Naama Barak
June 13

A few years ago, serial entrepreneur Izhak Paz served on a committee at Israel’s National Insurance Institute where he discovered that dozens of workers are killed in accidents at Israeli construction sites each year.

“The idea that someone goes to work and just dies there is shocking to me,” he tells ISRAEL21c.

“A person has the right to work, make a decent living and also return home to their family at the end of each day. I decided that I can’t live with it and decided to create a technological initiative that will respond to this issue.”

He did that in the form of a startup called SafeGuard, which supports informed real-time decisions regarding workers’ safety.

“When we studied the construction industry, we saw that the source of the problem is bad decision-making,” he says. “The decisionmaker doesn’t always know what they’re basing their decision on, and that leads to human error that can lead to an accident.”

SafeGuard’s platform also links accident prevention to increased profits, Paz explains, because customers will only buy the product if it aids their bottom line.

Paz began R&D back in 2014, and the company launched its product in 2016. SafeGuard employs some 50 workers in Jerusalem and recently raised $8 million in Series A funding.

The startup helping keep construction workers safe
The SafeGuard team operating out of Jerusalem. Photo by Larry Brandt

“Each day, 7,500 people die from work accidents around the world. It’s a huge problem,” Paz says.

SafeGuard works with big-name construction companies in Israel and in the United States, South America and Europe. SafeGuard recently launched Otoos, a US subsidiary focusing on the East Coast.

First level: management

“Our system has three levels,” Paz explains.

“The first level of the platform is accessible to the management teams at the site and the heads of the contracting teams, our end users. It’s an app system that covers the whole safety process at the site – monitoring worker competence, employee attendance and location, as well as devices such as cranes.”

When users enter the system, it gives them a real-time safety update on the site – for example, the day’s planned briefings were not held, there are five devices that haven’t yet been checked, or people entered the site without clearance.

“It also shows the performance of the subcontractors, safety hazards and recommendations as to what should be your next move in order to lower danger levels and prevent a potential accident from occurring,” Paz says.

Connected and integrated

“The second level is connection to the ecosystem, since construction projects use many external subcontractors and devices,” Paz says.

“For example, we connected safety consultants and different regulators. We understand that for a worker to be safe, the actions carried out at the site are not enough. There’s also need for a serious wider environment that can mitigate risk.”

The startup helping keep construction workers safe
Rescue and medical teams at the scene at a construction accident in Giv’at Ze’ev near Jerusalem, December 2022. Photo by Flash90

The third level is about integration and connectedness.

“We’re connected to smart cameras, image-processing systems, external software. We can also connect to wearable sensors, so if for example a customer would want to monitor their workers’ location, they’d be able to do so,” Paz explains.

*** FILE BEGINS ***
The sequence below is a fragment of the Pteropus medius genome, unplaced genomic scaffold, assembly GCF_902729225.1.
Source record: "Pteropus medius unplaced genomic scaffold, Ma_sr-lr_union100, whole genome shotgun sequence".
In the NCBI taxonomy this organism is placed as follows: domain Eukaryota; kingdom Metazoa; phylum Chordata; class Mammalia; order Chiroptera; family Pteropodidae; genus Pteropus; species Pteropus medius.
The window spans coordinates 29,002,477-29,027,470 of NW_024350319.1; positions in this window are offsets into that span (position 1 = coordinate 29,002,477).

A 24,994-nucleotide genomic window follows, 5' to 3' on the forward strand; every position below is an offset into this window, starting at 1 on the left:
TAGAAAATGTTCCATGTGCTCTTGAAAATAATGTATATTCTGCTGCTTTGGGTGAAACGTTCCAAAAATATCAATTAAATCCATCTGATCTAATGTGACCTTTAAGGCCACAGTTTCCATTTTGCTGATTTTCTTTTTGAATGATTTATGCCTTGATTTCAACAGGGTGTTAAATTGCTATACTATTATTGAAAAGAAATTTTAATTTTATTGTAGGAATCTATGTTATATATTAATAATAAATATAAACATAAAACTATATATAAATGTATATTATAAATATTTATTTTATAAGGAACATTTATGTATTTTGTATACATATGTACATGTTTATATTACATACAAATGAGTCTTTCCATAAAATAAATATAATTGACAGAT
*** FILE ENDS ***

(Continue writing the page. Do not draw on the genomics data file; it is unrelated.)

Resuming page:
“All these levels of information are then synthesized, some using algorithms that we’ve developed and some using artificial intelligence.”

The information is compiled into a recommendation of action for the decisionmaker.

“We want the system to be one step ahead of the decisionmaker in order to prevent patterns that can eventually lead to an accident at the site.”

Adaptable

SafeGuard’s system can be adapted to the regulatory and social norms in different countries.

The startup helping keep construction workers safe
Izhak Paz, founder and CEO of SafeGuard. Photo by Ohad Romano

“We see differences in the way the system is being used,” says Paz.

“In some places, certain modules aren’t used at all and in others they’re used to a great extent, according to each culture and its priorities and the state of technological development in the construction industry.”

South American construction companies, for example, are very interested in the issue of digitalization, whereas in the United States there’s great emphasis on how accidents impact insurance costs.

“I’m still looking to strengthen the issue of the importance of human life,” Paz notes. “If companies understand that, they’ll automatically receive all the financial benefits around it.”

Safety in Israel

According to Israel’s Histadrut labor union, 29 construction workers have been killed on the job since the beginning of the year. On May 1, a worker died in Tel Aviv after the crane in which he was standing knocked down a utility pole and entangled him in electric wiring.

However, Paz is optimistic for the future.

“When we started out, there was a lot of cynicism about the capability of the industry to change, coming from within the industry. Nowadays, I’m sitting with the heads of construction companies who are wanting more and more capabilities that go far beyond regulation demands,” he says.

“We’re seeing results – we’ve lowered the rate of reported accidents by 70 percent for the companies that work with us. Companies are very ready to adopt technology.”

SafeGuard’s vision, says Paz, is to apply the full force of AI to virtually eliminate accidents.

“We’d like to become the standard in safety management in the age of AI. I want that when people think of safety management, they’ll think of SafeGuard.”

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